>For a while now, it has been our habit, Bhikku’s and mine, to take a walk in the woods before lunch. Late morning, when I’ve reached a good stopping point, or have thrown in the towel at least, we leave my study and head downstairs. Bhikku stops at the coat rack and looks hopefully at my jacket, just in case I’m trying to pull a fast one on him. If I put my jacket on, that means we’re going out together and he trots to the side door, the one that goes into the garage, and hurries through when I open it. First stop is the backyard, where I do my usual grounds work—picking up what Bhikku has left behind. He will loiter nearby at first, but then will dash to the stock gate that leads to the pasture and will prance there impatiently until I join him.
When I open the gate he runs ahead of me along our path, straying left and right to investigate new smells since our last trip. And then, usually, we head down the hill on the creek-side path with me taking the lead because Bhikku has things to check out on the way. At the bottom of the hill there is a small meadow that occupies a bend in the creek, and we usually spend a few minutes there. (Yesterday, though, when we got to that point Bhikku took off, following, I thought, the scent of the two little Labs I’d seen in that vicinity earlier in the day; he disappeared into the woods and spent a good long time looking for him, finally making my way home, where I discovered him waiting for me on the porch.) Today he plopped down in the middle of the meadow and I saw that he had something in his mouth. He looked at me questioningly—“Can I keep this?”—and when I stepped toward him to get a better look he moved away, concerned that the answer to the question was “No.” It was a bone, more than a foot long, and Bhikku commenced chewing.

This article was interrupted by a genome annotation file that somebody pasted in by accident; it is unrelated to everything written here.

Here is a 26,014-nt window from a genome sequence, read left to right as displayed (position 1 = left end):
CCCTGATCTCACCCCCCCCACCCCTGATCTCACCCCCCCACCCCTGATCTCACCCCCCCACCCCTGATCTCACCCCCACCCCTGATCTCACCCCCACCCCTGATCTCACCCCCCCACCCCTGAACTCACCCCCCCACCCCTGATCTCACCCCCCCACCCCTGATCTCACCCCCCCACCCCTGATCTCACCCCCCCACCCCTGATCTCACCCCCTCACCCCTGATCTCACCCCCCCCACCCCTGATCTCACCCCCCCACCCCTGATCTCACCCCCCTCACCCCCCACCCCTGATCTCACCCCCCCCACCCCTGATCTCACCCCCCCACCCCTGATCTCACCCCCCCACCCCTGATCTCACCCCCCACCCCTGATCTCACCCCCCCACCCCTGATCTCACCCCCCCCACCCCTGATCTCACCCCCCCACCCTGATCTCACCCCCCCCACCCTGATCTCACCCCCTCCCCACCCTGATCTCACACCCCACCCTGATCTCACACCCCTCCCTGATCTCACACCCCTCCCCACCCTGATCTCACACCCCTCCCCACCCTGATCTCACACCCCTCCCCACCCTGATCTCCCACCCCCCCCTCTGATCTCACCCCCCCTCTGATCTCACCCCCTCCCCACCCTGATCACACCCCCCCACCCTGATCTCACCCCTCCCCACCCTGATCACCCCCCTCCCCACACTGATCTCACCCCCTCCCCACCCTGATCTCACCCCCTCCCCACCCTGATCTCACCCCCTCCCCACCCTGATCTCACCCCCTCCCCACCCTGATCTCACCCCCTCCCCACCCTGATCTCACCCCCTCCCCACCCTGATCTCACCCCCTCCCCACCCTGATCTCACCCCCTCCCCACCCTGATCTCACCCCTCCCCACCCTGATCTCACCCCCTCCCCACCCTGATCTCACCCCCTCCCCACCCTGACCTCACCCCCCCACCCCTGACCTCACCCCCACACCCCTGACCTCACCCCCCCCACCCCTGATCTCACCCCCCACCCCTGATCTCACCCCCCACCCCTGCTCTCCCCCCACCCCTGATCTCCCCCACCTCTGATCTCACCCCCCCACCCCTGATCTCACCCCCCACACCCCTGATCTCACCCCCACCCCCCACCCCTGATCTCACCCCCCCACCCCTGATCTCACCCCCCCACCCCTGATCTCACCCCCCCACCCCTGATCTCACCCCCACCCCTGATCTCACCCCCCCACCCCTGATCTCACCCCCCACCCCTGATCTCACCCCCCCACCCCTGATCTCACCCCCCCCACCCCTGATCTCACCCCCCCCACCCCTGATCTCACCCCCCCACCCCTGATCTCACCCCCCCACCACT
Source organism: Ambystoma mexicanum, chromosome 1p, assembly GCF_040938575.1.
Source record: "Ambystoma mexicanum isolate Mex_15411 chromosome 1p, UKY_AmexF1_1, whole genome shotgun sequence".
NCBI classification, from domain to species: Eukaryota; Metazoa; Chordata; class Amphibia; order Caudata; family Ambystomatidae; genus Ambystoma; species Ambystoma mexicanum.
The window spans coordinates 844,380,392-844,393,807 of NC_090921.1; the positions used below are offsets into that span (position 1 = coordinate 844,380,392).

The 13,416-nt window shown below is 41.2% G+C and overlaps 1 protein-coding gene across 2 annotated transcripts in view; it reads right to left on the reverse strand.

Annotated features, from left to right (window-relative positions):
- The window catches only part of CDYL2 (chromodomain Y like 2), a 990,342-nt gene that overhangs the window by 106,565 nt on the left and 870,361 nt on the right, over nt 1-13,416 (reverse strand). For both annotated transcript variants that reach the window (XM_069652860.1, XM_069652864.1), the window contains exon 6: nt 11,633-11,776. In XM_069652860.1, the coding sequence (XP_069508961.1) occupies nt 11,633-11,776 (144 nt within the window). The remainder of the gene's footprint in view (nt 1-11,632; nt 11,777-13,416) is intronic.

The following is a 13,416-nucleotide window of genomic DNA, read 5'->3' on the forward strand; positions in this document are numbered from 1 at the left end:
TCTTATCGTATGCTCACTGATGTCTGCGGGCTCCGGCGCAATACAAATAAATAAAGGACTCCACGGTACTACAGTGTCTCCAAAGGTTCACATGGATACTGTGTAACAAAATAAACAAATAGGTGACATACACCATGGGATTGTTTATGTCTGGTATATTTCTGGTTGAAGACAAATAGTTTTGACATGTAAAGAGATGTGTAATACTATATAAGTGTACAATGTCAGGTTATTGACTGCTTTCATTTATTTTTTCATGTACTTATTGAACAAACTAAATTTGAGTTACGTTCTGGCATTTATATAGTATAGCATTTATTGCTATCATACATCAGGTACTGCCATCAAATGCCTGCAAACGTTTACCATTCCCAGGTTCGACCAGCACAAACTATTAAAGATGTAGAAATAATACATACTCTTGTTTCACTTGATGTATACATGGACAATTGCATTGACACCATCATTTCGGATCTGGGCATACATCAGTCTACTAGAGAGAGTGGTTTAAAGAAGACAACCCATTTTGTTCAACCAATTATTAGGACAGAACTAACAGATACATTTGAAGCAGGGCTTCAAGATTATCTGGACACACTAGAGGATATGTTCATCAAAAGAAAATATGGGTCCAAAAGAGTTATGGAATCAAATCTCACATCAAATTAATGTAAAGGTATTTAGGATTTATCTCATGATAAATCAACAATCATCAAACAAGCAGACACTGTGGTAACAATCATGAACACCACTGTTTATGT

Bones are no surprise. The occasional deer carcass appears, usually near the road, although I once saw one in the creek, and I myself had to drag a deer into the middle of the pasture so that the vultures would dispose of her for me. But we’d been in the meadow just the day before, and if that bone had been there Bhikku would have found it, so where did it come from?
I assured Bhikku that I wasn’t going to take the bone away from him and I headed uphill on our usual return route. He followed, bone in mouth, but when we got to the upper pasture he stopped, lay down and chewed. “No time to waste,” he seemed to be saying. I called him and he came, but after another few yards lay down again. I promised he could take the bone home and chew it there—thinking it would be easier to take it away from him once we got back inside the yard—so finally he trotted alongside and we went back to the house, where he settled into one of his favorite spots in the yard and got back to work on the bone. Bone? What bone?